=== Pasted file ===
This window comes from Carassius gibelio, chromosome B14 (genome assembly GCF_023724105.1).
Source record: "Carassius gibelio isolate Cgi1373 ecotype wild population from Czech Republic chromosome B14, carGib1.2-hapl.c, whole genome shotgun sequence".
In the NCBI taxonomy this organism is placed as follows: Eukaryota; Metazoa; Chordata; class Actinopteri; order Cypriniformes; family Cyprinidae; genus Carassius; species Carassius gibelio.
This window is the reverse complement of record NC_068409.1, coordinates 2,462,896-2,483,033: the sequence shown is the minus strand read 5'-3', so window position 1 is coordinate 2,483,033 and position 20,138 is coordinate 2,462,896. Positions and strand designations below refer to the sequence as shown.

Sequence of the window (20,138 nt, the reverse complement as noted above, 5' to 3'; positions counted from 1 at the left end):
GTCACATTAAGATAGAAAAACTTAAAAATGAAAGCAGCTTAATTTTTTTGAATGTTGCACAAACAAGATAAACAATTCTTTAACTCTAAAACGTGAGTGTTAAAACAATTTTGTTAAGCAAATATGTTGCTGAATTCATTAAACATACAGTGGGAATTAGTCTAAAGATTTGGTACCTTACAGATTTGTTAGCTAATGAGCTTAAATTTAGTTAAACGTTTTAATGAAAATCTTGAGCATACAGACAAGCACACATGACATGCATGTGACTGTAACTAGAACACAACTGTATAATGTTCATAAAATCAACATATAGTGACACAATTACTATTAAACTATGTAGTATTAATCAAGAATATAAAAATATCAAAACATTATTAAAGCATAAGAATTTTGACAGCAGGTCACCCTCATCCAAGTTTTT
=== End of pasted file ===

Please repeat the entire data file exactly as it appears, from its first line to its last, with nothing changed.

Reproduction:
This window comes from Carassius gibelio, chromosome B14 (genome assembly GCF_023724105.1).
Source record: "Carassius gibelio isolate Cgi1373 ecotype wild population from Czech Republic chromosome B14, carGib1.2-hapl.c, whole genome shotgun sequence".
In the NCBI taxonomy this organism is placed as follows: Eukaryota; Metazoa; Chordata; class Actinopteri; order Cypriniformes; family Cyprinidae; genus Carassius; species Carassius gibelio.
This window is the reverse complement of record NC_068409.1, coordinates 2,462,896-2,483,033: the sequence shown is the minus strand read 5'-3', so window position 1 is coordinate 2,483,033 and position 20,138 is coordinate 2,462,896. Positions and strand designations below refer to the sequence as shown.

Sequence of the window (20,138 nt, the reverse complement as noted above, 5' to 3'; positions counted from 1 at the left end):
GTCACATTAAGATAGAAAAACTTAAAAATGAAAGCAGCTTAATTTTTTTGAATGTTGCACAAACAAGATAAACAATTCTTTAACTCTAAAACGTGAGTGTTAAAACAATTTTGTTAAGCAAATATGTTGCTGAATTCATTAAACATACAGTGGGAATTAGTCTAAAGATTTGGTACCTTACAGATTTGTTAGCTAATGAGCTTAAATTTAGTTAAACGTTTTAATGAAAATCTTGAGCATACAGACAAGCACACATGACATGCATGTGACTGTAACTAGAACACAACTGTATAATGTTCATAAAATCAACATATAGTGACACAATTACTATTAAACTATGTAGTATTAATCAAGAATATAAAAATATCAAAACATTATTAAAGCATAAGAATTTTGACAGCAGGTCACCCTCATCCAAGTTTTT